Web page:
Texas Dog Bite Injury Lawyers

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This website is maintained by the Law Offices of Dean Malone, P.C., a Dallas, Texas law firm representing people across Texas for dog bite injury cases. We have attempted to provide useful information for those harmed by animal attacks.

Posts Tagged ‘Pit bull’

A Pre-Schooler in Tomball, Texas, is Viciously Attacked by the Family Pit Bull – Part 4

Monday, July 21st, 2014

A campsite in Tralee, Ireland, with Campers an...

A campsite in Tralee, Ireland, with Campers and Caravans (Photo credit: Wikipedia)

Survivors of pit bull attacks often have horrible scars, permanent injuries, and medical expenses that they can’t begin to afford, especially when plastic surgeries are needed. DogsBite.org wrote in great detail about a woman who was viciously attacked by a pit bull when she was visiting a friend at an East Texas RV park. Besides the fact that she has scars comparable to a severe shark attack, she has been unable to get any type of satisfaction in holding others responsible for the circumstances which resulted in the pit bull attack.

Research of the incident shows that the pit bull was tethered by a rope that was about 20 feet long and had access to three different RV spaces. The woman who was attacked was standing between RV lots when the dog seemed to come out of nowhere to attack her.

The woman said that as quick as lightning, the pit bull bit just above the left knee. She fell down, and the dog bit harder and started growling and shaking her, like a dog with a toy. Two friends tried to pull the dog off of her, but the pit bull held onto his grip. When the dog finally let go, he immediately bit her on the lower part of the leg. Her left leg had huge gashes, and she was trying to stop the bleeding.

The scars the woman had as a result of the attack are nothing short of shocking, and she almost lost her left leg. Her efforts to get help with medical expenses have been completely fruitless. The only action she seems to have left is to try and warn people about what can happen as a result of a pit bull attack.

See Part 1, Part 2, and Part 3 of this continuing series for more opinions about what the truth is as relates to pit bulls.

–Guest Contributor


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A Pre-Schooler in Tomball, Texas, is Viciously Attacked by the Family Pit Bull – Part 3

Friday, July 18th, 2014

Beautiful Pit Bull

Beautiful Pit Bull (Photo credit: Tobyotter)

On the DogsBite.org website, there is plenty of information to support the viewpoint that certain breeds are dangerous and should be banned from family communities. The first myth that they tackle about dogs is that the owner is the real problem and not the dog; they feel that pit bulls and other dangerous dogs are the crux of the problem.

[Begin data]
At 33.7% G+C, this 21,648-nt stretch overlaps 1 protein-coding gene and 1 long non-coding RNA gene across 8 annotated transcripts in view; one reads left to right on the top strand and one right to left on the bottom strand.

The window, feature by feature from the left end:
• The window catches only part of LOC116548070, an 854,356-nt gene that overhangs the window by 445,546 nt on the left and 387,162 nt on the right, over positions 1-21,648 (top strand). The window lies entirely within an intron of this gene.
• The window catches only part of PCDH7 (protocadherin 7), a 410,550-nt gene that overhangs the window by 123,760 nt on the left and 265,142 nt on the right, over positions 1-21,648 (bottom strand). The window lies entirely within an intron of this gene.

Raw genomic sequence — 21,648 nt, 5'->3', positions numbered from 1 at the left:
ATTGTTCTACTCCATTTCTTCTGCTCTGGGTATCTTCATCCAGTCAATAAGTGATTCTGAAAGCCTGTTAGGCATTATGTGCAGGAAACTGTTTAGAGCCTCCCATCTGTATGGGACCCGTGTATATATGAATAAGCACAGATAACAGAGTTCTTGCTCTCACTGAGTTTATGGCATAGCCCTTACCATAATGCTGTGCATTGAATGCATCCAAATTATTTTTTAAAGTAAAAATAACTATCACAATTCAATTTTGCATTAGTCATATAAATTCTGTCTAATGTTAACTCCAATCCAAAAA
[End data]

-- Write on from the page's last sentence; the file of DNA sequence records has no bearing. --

The slogan which claims the problem is the owner and not the breed perpetuates the problem of dog attacks by dangerous pit bulls and other dangerous dogs. The website claims that pit bull breeders and owners are the ones being protected rather than the the individuals who are exposed to serious injury or death in vicious dog attacks that often occur without any warning whatsoever.

Pit bulls genetically have a bite style that involves holding on with tenacity and shaking. This behavior inflicts horrific maulings on victims and sometimes results in death.

Many appellate courts do not dispute that genetic traits render pit bulls dangerous to society. Many courts have agreed that pit bulls are a significant danger in society. Genetic traits that are often cited in these judgments include tenacity or refusal to give up in a fight, high tolerance for pain, aggression that is unpredictable, and the “hold and shake” bite style. The bites of pit bulls have been compared to shark bites in forensic medical studies.

The most notable argument is that pit bulls killed 176 people in the U.S. from 2005 through 2013, and 52% of the fatalities involved a family member in the household where the pit bull lived.

See Part 1 and Part 2 of this continuing series for more opinions about what the truth is as relates to pit bulls.

–Guest Contributor


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A Pre-Schooler in Tomball, Texas, is Viciously Attacked by the Family Pit Bull – Part 2

Tuesday, July 15th, 2014

English: A Chihuahua protecting its bone. Phot...

English: A Chihuahua protecting its bone. Photographer’s blog post about this image. (Photo credit: Wikipedia)

Some municipalities in the U.S. have determined that pit bulls are “inherently dangerous,” and the breed is banned. The ruling always goes against the opinion of the majority of animal advocates and dog experts, though there is a general admission that the matter is complex. Pit bulls were specifically bred for fighting; and the illegal activity of dog fighting involves almost exclusively the use of pit bulls.

The pushback in communities that ban pit bulls raises the issue that science doesn’t support the action. One study determined that the top three biters of human beings are three small breeds: Jack Russell terriers, Chihuahuas, and dachshunds. It’s important to point out also, however, that the bites of pit bulls cause more damage than any other type of dog bite, even breaking bones and causing other internal damage because of their powerful jaws.